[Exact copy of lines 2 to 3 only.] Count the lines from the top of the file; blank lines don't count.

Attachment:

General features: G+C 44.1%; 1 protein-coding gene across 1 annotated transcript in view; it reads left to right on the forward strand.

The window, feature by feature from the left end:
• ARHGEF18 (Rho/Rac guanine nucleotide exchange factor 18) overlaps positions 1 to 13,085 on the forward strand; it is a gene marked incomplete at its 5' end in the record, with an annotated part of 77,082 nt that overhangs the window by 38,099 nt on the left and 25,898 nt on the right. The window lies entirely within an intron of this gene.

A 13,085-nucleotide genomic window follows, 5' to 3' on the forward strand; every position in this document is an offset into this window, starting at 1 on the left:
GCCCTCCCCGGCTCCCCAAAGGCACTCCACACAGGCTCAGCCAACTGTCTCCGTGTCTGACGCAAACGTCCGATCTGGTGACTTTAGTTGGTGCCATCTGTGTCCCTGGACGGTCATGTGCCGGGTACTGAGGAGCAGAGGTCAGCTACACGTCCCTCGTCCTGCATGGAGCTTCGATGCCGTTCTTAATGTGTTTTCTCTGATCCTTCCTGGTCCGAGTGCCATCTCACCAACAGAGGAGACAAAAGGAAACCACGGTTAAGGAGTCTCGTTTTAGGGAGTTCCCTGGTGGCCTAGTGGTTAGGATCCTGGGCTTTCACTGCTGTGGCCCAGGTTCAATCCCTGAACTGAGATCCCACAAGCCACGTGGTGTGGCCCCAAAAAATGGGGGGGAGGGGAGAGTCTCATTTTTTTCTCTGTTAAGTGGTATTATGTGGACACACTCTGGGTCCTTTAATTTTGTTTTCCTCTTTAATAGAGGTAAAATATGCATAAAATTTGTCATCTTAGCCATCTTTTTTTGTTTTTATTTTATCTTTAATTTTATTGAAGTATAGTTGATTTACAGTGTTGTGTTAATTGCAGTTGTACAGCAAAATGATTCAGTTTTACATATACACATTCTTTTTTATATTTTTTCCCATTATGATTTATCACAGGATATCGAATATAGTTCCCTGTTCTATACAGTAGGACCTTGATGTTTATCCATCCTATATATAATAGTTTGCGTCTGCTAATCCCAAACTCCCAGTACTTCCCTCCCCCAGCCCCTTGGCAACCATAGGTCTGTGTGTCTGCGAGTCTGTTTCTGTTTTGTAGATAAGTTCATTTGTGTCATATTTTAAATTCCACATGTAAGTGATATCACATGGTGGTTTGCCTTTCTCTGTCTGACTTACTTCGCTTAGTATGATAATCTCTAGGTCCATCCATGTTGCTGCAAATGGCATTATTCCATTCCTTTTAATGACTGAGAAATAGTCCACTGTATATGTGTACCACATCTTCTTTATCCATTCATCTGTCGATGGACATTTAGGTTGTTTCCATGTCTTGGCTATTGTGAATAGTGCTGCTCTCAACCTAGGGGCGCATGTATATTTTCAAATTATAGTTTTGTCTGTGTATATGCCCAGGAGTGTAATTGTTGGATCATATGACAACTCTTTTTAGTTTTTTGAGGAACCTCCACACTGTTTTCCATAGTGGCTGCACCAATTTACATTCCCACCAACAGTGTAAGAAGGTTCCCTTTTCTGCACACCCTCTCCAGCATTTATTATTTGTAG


The window, feature by feature from the left end:
• ARHGEF18 (Rho/Rac guanine nucleotide exchange factor 18) overlaps positions 1 to 13,085 on the forward strand; it is a gene marked incomplete at its 5' end in the record, with an annotated part of 77,082 nt that overhangs the window by 38,099 nt on the left and 25,898 nt on the right. The window lies entirely within an intron of this gene.